At request of terror victim’s widow, defense ministry to connect Samarian town to electric grid

“This is the correct Zionist response to a terror attack,” Samaria Regional Council head Yossi Dagan said regarding government decision to connect Havad Gilad to the national electric grid.

By: Andrew Friedman/TPS

Prime Minister Benjamin Netanyahu instructed the defense ministry Thursday to connect Havat Gilad to the national electric grid, at the request of the family of Raziel Shevach, the Havat Gilad resident who was murdered in a drive-by shooting Tuesday night.

Since its founding in 2002 in response to the murder of Gilad Zar, the outpost has relied on generators for power because the community has never been approved by civil and defense authorities.

Netanyahu’s order followed a similar instruction by Defense Minister Avigdor Liberman following Shevach’s funeral Wednesday to the Defense Ministry to grant assistance to the family and to residents of the community and to “consider the possibility” of granting Havat Gilad the status of a recognized town in Judea and Samaria.

‘A first step’

Residents and settlement authorities praised Netanyahu for the decision to connect the community to the electric grid, but added that they saw the move as a “first step.”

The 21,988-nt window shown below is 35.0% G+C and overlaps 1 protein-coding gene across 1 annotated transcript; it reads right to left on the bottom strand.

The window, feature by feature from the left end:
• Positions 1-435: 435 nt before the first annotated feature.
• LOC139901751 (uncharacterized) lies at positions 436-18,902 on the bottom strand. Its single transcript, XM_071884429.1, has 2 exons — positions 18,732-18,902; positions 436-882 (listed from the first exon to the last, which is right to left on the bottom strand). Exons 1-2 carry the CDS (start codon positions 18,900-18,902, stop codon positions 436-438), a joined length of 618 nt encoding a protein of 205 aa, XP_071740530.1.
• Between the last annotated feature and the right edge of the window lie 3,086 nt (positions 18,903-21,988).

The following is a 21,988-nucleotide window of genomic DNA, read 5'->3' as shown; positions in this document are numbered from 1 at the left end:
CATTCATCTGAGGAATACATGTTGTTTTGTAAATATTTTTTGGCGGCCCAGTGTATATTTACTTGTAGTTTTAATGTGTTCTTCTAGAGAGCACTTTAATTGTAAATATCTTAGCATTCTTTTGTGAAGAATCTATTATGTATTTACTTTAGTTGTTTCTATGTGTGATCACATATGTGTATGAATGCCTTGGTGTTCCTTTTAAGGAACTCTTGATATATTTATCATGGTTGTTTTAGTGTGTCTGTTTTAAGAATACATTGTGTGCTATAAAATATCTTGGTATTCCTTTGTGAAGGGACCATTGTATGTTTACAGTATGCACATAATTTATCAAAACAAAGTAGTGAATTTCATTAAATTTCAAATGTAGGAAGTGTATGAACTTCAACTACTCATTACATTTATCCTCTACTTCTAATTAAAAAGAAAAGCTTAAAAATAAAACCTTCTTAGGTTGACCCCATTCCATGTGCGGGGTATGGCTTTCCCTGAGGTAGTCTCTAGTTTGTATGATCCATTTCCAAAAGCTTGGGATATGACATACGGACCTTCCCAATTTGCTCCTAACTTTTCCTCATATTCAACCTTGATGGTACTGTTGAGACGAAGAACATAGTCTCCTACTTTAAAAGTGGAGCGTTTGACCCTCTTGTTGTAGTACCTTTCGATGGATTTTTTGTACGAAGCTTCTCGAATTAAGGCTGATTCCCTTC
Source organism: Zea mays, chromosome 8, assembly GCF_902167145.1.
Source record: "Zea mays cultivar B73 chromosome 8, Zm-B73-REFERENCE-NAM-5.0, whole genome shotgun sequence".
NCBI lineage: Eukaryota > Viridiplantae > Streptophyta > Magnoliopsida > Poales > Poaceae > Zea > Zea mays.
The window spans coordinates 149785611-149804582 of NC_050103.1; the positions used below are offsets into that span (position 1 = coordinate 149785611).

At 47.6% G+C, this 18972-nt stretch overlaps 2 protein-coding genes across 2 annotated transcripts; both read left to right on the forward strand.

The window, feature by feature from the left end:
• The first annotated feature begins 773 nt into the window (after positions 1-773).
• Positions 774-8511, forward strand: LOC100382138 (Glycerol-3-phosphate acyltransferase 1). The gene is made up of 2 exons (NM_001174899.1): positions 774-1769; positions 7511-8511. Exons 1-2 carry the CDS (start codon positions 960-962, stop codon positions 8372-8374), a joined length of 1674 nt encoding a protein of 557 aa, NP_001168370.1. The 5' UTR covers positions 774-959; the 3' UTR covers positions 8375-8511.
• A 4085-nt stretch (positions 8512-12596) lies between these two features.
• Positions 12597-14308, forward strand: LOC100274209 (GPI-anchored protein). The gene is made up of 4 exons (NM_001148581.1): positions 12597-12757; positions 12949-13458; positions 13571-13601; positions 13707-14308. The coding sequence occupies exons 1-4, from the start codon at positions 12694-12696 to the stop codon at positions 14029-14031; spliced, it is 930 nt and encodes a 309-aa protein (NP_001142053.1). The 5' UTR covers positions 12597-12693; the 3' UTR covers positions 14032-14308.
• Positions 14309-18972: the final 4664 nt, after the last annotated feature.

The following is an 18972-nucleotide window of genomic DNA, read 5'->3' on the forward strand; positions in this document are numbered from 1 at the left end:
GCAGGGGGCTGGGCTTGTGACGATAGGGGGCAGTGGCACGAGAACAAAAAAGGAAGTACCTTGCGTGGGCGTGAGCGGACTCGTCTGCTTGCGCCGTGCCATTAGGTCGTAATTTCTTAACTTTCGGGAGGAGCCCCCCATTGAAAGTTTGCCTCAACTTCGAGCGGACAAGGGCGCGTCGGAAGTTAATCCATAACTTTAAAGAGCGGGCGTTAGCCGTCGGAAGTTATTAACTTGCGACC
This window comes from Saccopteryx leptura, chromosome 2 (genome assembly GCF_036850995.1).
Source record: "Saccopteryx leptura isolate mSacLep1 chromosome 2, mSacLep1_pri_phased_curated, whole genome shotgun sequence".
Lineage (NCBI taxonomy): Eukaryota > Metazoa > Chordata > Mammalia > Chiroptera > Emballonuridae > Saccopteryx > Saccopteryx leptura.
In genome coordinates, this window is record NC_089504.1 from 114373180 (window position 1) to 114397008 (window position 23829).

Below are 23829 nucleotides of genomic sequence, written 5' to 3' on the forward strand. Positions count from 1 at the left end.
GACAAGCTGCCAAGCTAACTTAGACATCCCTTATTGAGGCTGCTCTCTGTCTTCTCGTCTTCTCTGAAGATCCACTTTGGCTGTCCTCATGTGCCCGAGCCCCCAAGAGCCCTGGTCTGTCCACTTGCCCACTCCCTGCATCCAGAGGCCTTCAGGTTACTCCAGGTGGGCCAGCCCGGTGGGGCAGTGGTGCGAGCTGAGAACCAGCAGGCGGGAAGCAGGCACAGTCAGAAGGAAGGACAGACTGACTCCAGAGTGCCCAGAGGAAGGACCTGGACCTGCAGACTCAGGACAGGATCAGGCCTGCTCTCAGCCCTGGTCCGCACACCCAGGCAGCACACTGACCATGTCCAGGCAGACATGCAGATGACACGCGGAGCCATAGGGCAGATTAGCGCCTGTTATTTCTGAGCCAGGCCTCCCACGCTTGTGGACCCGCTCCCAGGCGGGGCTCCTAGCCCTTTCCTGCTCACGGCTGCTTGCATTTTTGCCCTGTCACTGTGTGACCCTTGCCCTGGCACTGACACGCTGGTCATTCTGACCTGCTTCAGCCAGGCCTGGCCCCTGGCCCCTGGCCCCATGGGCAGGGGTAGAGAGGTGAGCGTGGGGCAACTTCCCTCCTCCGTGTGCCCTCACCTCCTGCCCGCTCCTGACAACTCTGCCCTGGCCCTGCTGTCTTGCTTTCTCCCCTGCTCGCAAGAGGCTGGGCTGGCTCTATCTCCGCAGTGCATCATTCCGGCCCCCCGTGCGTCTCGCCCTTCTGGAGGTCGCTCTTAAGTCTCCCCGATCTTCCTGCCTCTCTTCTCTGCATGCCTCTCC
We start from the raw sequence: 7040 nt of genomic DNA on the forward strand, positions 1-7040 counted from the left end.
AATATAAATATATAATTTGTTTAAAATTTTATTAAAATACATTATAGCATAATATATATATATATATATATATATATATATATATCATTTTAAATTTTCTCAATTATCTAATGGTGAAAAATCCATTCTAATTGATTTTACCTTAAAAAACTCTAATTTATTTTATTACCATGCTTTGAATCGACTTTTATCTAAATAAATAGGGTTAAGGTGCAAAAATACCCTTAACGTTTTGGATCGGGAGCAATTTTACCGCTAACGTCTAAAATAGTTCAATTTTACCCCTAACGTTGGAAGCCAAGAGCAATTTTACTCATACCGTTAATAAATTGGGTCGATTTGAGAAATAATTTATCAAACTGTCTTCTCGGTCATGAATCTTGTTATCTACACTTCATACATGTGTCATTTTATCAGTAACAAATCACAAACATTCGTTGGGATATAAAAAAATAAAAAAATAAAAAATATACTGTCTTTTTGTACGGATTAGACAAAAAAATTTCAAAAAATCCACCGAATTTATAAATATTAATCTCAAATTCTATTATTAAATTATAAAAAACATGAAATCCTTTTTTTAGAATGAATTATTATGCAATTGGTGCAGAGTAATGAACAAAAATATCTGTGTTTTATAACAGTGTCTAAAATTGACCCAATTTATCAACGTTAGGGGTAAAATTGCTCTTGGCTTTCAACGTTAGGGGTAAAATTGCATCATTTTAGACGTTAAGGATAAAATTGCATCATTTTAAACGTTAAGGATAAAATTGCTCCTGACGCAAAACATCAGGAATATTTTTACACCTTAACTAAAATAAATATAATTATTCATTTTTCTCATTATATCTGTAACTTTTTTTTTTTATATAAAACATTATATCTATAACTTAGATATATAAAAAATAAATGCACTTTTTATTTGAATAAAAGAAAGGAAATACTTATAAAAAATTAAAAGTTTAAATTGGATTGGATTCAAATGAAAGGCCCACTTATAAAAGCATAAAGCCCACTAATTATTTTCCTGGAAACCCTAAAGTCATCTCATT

“This is a first step and I thank the prime minister,” said Samaria Regional Council head Yossi Dagan. “We expect the government to recognize Havat Gilad as a legitimate town in Judea and Samaria… This is the correct Zionist response to a terror attack.”

Knesset Speaker Yuli Edelstein (Likud) echoed calls to grant recognition to the outpost, telling Shevach’s widow Yael that “it is absurd that Havat Gilad is considered an illegal (outpost).”

“I call on the government to legalise this community immediately, and of course to begin supplying the community with the water and electricity infrastructure that is lacking here,” Edelstein said.

“It is humiliating that we are discussing this at all,” Yossi Dagan added. “It should have been done a long time ago – it is privately-owned land, belonging to the people who founded the community. It is not at all clear why it’s taken 16 years to legalize a town like this.”